Retirement presents an interesting conundrum. Our working years are over, but that does not mean that our lives are over. There are opportunities for experiences that simply could not or did not exist when we had to go to work.
Assisting them is Sonny (Dev Patel). Sonny is long on enthusiasm and dreams, but short on the practical aspects of opening and maintaining the hotel. He also has a significant other that his mother openly disapproves of.
The prequel to The Second Best Exotic Marigold Hotel, this movie is charming, entertaining, and lovely. The cast is picture perfect, the imagery is lovely, and the story is perfect. It proves that life does not end when we stop working.
Hollywood, depending on whom one sometimes speaks to, is either behind the times or right on target.
Katherine Heigl’s newest film, Jenny’s Wedding, is right on target. In light of the recent SCOTUS ruling that states that marriage is no longer just between one man and one woman, Jenny’s Wedding put a human face on the issue.
Based on the trailer, Jenny (Katherine Heigl) and Kitty (Alexis Bledel) are not stereotypes. They are simply two women in love who want marry and have the same privileges as Jenny’s straight and married sister, Anne (Grace Gummer). Jenny’s parents, Eddie (Tom Wilkinson) and Rose (Linda Emond), again based on the trailer, are like many parents. They see the change that is going on in this country, but they cannot truly confront their own feelings until the issue in the persona of their daughter.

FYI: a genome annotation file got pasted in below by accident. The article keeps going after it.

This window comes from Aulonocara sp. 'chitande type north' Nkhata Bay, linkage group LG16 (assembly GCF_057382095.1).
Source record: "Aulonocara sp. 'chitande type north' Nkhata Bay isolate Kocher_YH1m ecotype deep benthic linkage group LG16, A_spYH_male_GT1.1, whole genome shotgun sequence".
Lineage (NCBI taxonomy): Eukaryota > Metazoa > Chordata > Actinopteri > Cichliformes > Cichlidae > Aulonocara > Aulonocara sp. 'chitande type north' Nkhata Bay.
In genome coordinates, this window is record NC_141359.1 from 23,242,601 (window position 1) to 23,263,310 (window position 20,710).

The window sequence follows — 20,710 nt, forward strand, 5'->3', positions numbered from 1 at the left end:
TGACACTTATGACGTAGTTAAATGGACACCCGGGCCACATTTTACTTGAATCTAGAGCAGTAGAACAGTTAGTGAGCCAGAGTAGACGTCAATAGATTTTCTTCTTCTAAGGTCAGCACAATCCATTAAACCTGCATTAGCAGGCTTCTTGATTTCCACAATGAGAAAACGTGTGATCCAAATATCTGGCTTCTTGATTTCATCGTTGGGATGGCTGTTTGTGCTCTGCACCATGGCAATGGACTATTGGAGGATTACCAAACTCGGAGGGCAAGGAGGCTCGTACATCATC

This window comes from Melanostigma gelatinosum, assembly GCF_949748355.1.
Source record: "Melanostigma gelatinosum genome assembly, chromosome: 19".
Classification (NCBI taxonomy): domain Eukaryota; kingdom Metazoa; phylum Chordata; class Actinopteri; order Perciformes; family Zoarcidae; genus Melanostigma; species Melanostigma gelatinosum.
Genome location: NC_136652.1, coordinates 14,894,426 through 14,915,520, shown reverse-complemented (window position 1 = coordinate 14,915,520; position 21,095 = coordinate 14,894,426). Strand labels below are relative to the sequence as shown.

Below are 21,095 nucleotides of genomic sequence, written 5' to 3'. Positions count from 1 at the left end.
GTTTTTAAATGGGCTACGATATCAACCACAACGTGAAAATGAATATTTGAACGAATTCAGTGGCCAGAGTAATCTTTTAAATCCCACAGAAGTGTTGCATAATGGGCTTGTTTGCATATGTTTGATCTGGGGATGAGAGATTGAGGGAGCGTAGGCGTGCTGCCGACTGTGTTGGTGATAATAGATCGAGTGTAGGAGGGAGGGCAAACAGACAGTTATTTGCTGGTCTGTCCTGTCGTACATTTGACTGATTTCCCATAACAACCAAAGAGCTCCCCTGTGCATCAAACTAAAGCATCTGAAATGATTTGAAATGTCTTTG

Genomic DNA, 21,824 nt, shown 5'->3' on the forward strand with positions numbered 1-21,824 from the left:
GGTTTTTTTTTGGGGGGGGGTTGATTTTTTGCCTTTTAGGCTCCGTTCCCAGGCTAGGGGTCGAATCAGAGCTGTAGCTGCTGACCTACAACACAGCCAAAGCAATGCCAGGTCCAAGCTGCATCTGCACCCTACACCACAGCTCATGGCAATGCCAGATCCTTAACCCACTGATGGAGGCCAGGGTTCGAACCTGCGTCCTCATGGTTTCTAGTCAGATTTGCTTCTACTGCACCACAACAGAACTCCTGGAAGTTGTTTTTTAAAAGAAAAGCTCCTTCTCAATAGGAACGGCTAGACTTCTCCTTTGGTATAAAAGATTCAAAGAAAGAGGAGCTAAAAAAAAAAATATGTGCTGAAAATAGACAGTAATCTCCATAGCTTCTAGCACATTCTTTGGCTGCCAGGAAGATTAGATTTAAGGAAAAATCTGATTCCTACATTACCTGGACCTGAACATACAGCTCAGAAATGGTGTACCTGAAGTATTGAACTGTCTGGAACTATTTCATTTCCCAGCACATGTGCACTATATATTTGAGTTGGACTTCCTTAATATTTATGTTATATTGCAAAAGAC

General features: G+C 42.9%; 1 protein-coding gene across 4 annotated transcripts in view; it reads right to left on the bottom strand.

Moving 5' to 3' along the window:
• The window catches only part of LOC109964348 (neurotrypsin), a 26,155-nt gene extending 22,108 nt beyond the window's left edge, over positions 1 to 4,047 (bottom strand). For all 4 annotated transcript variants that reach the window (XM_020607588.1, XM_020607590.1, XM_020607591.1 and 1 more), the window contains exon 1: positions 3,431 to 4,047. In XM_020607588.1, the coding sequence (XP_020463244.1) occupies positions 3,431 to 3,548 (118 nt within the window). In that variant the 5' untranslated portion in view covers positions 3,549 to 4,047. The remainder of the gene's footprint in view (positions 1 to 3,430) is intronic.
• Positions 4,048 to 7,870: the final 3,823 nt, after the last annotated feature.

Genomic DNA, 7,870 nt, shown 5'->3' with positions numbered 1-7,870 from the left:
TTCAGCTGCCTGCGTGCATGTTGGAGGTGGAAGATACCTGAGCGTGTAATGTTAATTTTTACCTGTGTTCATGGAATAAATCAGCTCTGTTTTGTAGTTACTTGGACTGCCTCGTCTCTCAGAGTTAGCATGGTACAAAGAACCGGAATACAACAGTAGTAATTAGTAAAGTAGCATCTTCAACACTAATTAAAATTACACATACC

It will be interesting to see how this movie is received when it is released later this month.
Guilt and what if’s can often be our greatest downfall in life.
In The Debt (2010) three former Mossad agents are facing the guilt and what if’s of the past.
The film begins in 1997. Rachel Singer (Helen Mirren), Stephan Gold (Tom Wilkinson) and David Peretz (Ciaran Hinds) are being honored for a mission they completed in 1965 to bring to justice Nazi war criminal Dieter Vogel (Jesper Christensen). But the truth is that while they were able to complete their mission, it was not as smooth as hoped. The film then flashes back to 1965 where the younger version of the characters, Rachel (Jessica Chastain), Stephan (Martin Csokas) and David (Sam Worthington) are in Berlin, in the early stages of their mission.
After the flashback, the film then reverts back to 1997 with the characters being lauded as heroes, but questions still linger. Were Rachel, Stephan and David truly able to complete their mission or are there loose ends that may come back to haunt them?
I happen to like this movie. Beyond the very talented cast, the movie grabs the audience by the throat and does not let go until the very end.
Sometimes, in life, it is the challenges the define us.
In the 1998 movie, The Governess, Rosina da Silva (Minnie Driver) is the daughter of a privileged Sephardi Jewish family. When her father dies, she takes a position as a governess in the home of Charles Cavendish (Tom Wilkinson). Mr. Cavendish’s wife (Harriet Walter) takes little notice of her husband’s work. Rosina, under the name of Mary Blackchurch, has an affair with her employer while his teenage son, Henry (Jonathan Rhys Meyers) also starts to look differently at his sister’s governess.
I enjoy this movie. It is quiet, simple British indie drama was a top notch cast and a story that draws the audience in.